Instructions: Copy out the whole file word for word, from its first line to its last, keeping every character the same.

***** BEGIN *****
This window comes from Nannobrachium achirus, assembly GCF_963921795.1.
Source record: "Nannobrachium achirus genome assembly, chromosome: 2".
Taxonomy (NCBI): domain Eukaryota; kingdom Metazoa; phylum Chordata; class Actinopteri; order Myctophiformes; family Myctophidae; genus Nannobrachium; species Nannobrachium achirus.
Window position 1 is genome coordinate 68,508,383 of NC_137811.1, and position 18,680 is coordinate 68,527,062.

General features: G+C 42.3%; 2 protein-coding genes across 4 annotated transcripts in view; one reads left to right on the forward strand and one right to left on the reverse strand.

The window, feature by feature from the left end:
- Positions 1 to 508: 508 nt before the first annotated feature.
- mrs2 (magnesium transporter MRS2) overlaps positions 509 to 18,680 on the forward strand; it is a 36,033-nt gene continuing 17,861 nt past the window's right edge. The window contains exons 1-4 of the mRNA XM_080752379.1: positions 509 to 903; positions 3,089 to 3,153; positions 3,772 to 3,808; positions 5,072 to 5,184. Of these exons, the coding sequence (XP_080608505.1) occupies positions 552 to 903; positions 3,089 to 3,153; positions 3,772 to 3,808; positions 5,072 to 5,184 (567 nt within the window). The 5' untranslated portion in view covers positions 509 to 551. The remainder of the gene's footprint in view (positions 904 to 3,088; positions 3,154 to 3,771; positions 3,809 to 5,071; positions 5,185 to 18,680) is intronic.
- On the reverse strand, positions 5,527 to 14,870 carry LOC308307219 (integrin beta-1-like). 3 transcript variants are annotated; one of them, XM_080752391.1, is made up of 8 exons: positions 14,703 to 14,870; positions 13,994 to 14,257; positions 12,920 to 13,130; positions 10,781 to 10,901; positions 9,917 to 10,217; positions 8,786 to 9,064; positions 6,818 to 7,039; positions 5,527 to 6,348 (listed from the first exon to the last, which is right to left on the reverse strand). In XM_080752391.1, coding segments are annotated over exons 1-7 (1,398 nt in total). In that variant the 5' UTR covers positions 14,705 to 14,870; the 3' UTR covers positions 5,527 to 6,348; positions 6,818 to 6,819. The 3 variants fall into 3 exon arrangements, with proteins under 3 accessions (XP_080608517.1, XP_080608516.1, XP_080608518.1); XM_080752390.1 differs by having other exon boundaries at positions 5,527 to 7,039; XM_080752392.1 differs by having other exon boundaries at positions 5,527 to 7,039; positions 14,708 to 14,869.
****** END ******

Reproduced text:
This window comes from Nannobrachium achirus, assembly GCF_963921795.1.
Source record: "Nannobrachium achirus genome assembly, chromosome: 2".
Taxonomy (NCBI): domain Eukaryota; kingdom Metazoa; phylum Chordata; class Actinopteri; order Myctophiformes; family Myctophidae; genus Nannobrachium; species Nannobrachium achirus.
Window position 1 is genome coordinate 68,508,383 of NC_137811.1, and position 18,680 is coordinate 68,527,062.

General features: G+C 42.3%; 2 protein-coding genes across 4 annotated transcripts in view; one reads left to right on the forward strand and one right to left on the reverse strand.

The window, feature by feature from the left end:
- Positions 1 to 508: 508 nt before the first annotated feature.
- mrs2 (magnesium transporter MRS2) overlaps positions 509 to 18,680 on the forward strand; it is a 36,033-nt gene continuing 17,861 nt past the window's right edge. The window contains exons 1-4 of the mRNA XM_080752379.1: positions 509 to 903; positions 3,089 to 3,153; positions 3,772 to 3,808; positions 5,072 to 5,184. Of these exons, the coding sequence (XP_080608505.1) occupies positions 552 to 903; positions 3,089 to 3,153; positions 3,772 to 3,808; positions 5,072 to 5,184 (567 nt within the window). The 5' untranslated portion in view covers positions 509 to 551. The remainder of the gene's footprint in view (positions 904 to 3,088; positions 3,154 to 3,771; positions 3,809 to 5,071; positions 5,185 to 18,680) is intronic.
- On the reverse strand, positions 5,527 to 14,870 carry LOC308307219 (integrin beta-1-like). 3 transcript variants are annotated; one of them, XM_080752391.1, is made up of 8 exons: positions 14,703 to 14,870; positions 13,994 to 14,257; positions 12,920 to 13,130; positions 10,781 to 10,901; positions 9,917 to 10,217; positions 8,786 to 9,064; positions 6,818 to 7,039; positions 5,527 to 6,348 (listed from the first exon to the last, which is right to left on the reverse strand). In XM_080752391.1, coding segments are annotated over exons 1-7 (1,398 nt in total). In that variant the 5' UTR covers positions 14,705 to 14,870; the 3' UTR covers positions 5,527 to 6,348; positions 6,818 to 6,819. The 3 variants fall into 3 exon arrangements, with proteins under 3 accessions (XP_080608517.1, XP_080608516.1, XP_080608518.1); XM_080752390.1 differs by having other exon boundaries at positions 5,527 to 7,039; XM_080752392.1 differs by having other exon boundaries at positions 5,527 to 7,039; positions 14,708 to 14,869.